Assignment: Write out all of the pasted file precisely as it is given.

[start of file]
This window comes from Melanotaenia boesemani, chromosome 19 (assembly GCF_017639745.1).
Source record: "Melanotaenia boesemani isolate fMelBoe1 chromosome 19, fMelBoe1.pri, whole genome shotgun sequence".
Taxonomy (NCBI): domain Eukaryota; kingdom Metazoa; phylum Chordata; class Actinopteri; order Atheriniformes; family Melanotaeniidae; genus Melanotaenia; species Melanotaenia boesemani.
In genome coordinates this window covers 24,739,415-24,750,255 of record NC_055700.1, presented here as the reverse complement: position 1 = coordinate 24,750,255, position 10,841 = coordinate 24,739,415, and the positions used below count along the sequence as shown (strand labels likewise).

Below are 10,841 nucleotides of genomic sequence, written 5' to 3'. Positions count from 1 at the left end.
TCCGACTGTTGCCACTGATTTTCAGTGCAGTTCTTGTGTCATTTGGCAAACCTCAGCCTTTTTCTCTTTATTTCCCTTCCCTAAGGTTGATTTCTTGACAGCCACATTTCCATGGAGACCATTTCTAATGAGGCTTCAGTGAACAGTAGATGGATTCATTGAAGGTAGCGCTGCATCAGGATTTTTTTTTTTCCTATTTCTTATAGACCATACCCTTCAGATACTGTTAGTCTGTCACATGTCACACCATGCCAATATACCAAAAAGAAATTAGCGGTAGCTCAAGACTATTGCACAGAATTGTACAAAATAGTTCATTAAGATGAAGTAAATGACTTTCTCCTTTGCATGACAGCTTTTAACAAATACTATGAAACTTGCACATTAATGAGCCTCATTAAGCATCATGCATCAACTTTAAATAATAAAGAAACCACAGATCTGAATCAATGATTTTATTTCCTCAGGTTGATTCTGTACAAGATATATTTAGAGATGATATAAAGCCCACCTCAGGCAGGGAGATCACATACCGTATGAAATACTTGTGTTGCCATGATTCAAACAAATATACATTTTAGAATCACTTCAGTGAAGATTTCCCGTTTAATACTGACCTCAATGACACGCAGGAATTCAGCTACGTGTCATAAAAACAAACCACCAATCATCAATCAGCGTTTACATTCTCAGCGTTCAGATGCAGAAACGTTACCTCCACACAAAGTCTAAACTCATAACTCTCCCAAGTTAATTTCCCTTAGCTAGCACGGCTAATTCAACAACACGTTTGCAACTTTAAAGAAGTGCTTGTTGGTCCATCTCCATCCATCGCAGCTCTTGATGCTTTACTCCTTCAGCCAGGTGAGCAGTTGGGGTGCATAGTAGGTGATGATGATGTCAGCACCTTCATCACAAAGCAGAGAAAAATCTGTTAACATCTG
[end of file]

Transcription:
This window comes from Melanotaenia boesemani, chromosome 19 (assembly GCF_017639745.1).
Source record: "Melanotaenia boesemani isolate fMelBoe1 chromosome 19, fMelBoe1.pri, whole genome shotgun sequence".
Taxonomy (NCBI): domain Eukaryota; kingdom Metazoa; phylum Chordata; class Actinopteri; order Atheriniformes; family Melanotaeniidae; genus Melanotaenia; species Melanotaenia boesemani.
In genome coordinates this window covers 24,739,415-24,750,255 of record NC_055700.1, presented here as the reverse complement: position 1 = coordinate 24,750,255, position 10,841 = coordinate 24,739,415, and the positions used below count along the sequence as shown (strand labels likewise).

Below are 10,841 nucleotides of genomic sequence, written 5' to 3'. Positions count from 1 at the left end.
TCCGACTGTTGCCACTGATTTTCAGTGCAGTTCTTGTGTCATTTGGCAAACCTCAGCCTTTTTCTCTTTATTTCCCTTCCCTAAGGTTGATTTCTTGACAGCCACATTTCCATGGAGACCATTTCTAATGAGGCTTCAGTGAACAGTAGATGGATTCATTGAAGGTAGCGCTGCATCAGGATTTTTTTTTTTCCTATTTCTTATAGACCATACCCTTCAGATACTGTTAGTCTGTCACATGTCACACCATGCCAATATACCAAAAAGAAATTAGCGGTAGCTCAAGACTATTGCACAGAATTGTACAAAATAGTTCATTAAGATGAAGTAAATGACTTTCTCCTTTGCATGACAGCTTTTAACAAATACTATGAAACTTGCACATTAATGAGCCTCATTAAGCATCATGCATCAACTTTAAATAATAAAGAAACCACAGATCTGAATCAATGATTTTATTTCCTCAGGTTGATTCTGTACAAGATATATTTAGAGATGATATAAAGCCCACCTCAGGCAGGGAGATCACATACCGTATGAAATACTTGTGTTGCCATGATTCAAACAAATATACATTTTAGAATCACTTCAGTGAAGATTTCCCGTTTAATACTGACCTCAATGACACGCAGGAATTCAGCTACGTGTCATAAAAACAAACCACCAATCATCAATCAGCGTTTACATTCTCAGCGTTCAGATGCAGAAACGTTACCTCCACACAAAGTCTAAACTCATAACTCTCCCAAGTTAATTTCCCTTAGCTAGCACGGCTAATTCAACAACACGTTTGCAACTTTAAAGAAGTGCTTGTTGGTCCATCTCCATCCATCGCAGCTCTTGATGCTTTACTCCTTCAGCCAGGTGAGCAGTTGGGGTGCATAGTAGGTGATGATGATGTCAGCACCTTCATCACAAAGCAGAGAAAAATCTGTTAACATCTG